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All about apples, pears, plums, and cherries - and orchards where they are grown

Prairie Spy apple

Malus domestica

Prairie Spy is one of the earliest apple varieties developed by the University of Minnesota.  It was selected in 1923 from seeds planted in 1914, and introduced commercially in 1940. It was known as Minnesota 1007 during its development period.

The parentage of Prairie Spy is not certain, but the name, and its growth characteristics and fruit appearance suggest it is probably a seedling of Northern Spy - but this is not certain.

At this time the University's main focus was the introduction of cold-hardy varieties and Prairie Spy is well-known for its ability to survive in zone 4 winters. However it performs well in warmer zones as well.

Although grown commercially for a period in Minnesota, Prairie Spy (like Northern Spy) is not best-suited to the needs of commercial growers.  For example, it can take several years to start bearing, and fruit size can be highly variable.

Most tasting tests rate Prairie Spy as having an excellent well-balanced sweet flavor.


USDA identification images for Prairie Spy

The identification paintings in the USDA Pomological Watercolor Collection span the years 1886 to 1942.

    Citation: U.S. Department of Agriculture Pomological Watercolor Collection. Rare and Special Collections, National Agricultural Library, Beltsville, MD 20705.

    Parents and other ancestors of this variety

    Visitor reviews

    • 07 Sep 2022 
      This tree is great for pies and apple butter. Is Disease, and Japanese beetle resistant. Large late season fruit, that produces to point you think limbs will break!
    • 29 Sep 2019  ILLINOIS, United States
      the Prairie Spy is a delicious and crisp apple that reminded me of a Honeycrisp. I have 1 tree and next year I shall have more.
    • 29 Apr 2017  MINNESOTA, United States
      I have had the pleasure of enjoying these apples for 34 years. My mother in law planted it before my husband and I move on the farm. It is over 40 years old!Great for eating off the tree and best for baking.
    • 20 Nov 2016  United States
      Excellent Apple!
    • 14 Oct 2015  MN, United States
      I loved it at first taste.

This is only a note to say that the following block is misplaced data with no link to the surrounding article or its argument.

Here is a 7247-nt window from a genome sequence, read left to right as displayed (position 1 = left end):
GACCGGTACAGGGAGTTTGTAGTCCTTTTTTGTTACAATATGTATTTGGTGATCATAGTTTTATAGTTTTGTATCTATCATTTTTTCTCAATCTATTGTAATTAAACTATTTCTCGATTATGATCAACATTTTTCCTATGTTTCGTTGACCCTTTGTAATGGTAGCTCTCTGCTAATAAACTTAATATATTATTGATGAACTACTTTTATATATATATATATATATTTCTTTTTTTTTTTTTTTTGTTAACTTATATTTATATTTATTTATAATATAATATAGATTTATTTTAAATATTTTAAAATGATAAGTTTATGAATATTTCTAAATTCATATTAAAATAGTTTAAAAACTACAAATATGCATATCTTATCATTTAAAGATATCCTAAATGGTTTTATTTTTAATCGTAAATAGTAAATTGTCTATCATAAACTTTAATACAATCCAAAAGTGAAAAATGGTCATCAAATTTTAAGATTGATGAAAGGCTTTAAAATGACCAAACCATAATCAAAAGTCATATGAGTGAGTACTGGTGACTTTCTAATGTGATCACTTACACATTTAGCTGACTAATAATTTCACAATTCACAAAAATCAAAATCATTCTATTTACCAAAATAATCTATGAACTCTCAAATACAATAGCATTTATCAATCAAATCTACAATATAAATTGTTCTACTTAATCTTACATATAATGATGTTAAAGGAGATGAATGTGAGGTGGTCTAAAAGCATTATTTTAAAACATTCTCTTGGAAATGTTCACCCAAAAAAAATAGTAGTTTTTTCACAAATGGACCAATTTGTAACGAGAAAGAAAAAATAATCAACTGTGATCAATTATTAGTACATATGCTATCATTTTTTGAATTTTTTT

Tree register

    United States

    Spring blossom records for this variety

    2022 season

    • 30th April  2022  - tree owned by Gil in Snohomish, United States
    • 30th April  2022  - tree owned by Gil in Snohomish, United States

    2019 season

    • 11th June  2019  - tree owned by Steven in Skandia, United States

    2018 season

    • April  2018  - tree owned by Margie in ELKO, United States

    2012 season

    • 6th May  2012  - tree owned by Florian in Brush Prairie, United States

    Record your blossom dates in our Fruit Tree Register - more >>.

    Harvest records for this variety

    2022 season

    • 2nd week September  2022  - tree owned by Gil in Snohomish, United States
    • 2nd week September  2022  - tree owned by Gil in Snohomish, United States

    2018 season

    • 2nd week October  2018  - tree owned by Margie in ELKO, United States

    2013 season

    • 3rd week August  2013  - tree owned by V. in Bruce Crossing, United States

    2011 season

    • 1st week October  2011  - tree owned by Erin in Minneapolis, United States


    • Species: Malus domestica - Apple
    • Parentage: Wealthy x Northwest Greening
    • Originates from: Excelsior, MN, United States
    • Introduced: 1940
    • Developed by: University of Minnesota
    • UK National Fruit Collection accession: 1951-062


    • Country of origin: United States
    • Period of origin: 1950 - 1999
    • Developer: University of Minnesota


    • Picking season: Late
    • Keeping (of fruit): 3 months or more
    • Flavour quality: Very good
    • Flavour style (apples): Sweeter
    • Cropping: Good
    • Food uses: Eating fresh
    • Food uses: Culinary


    • Flowering group: 3
    • Vigour: Average vigour
    • Precocity: Slow to start bearing
    • Fruit bearing: Spur-bearer
    • Self-fertility: Not self-fertile


    • Cold hardiness (USDA): Zone 3 (-40C)

    Other qualities

    • Disease resistance: Good

    Where to buy fresh fruit

    The following orchards grow Prairie Spy:

    United States

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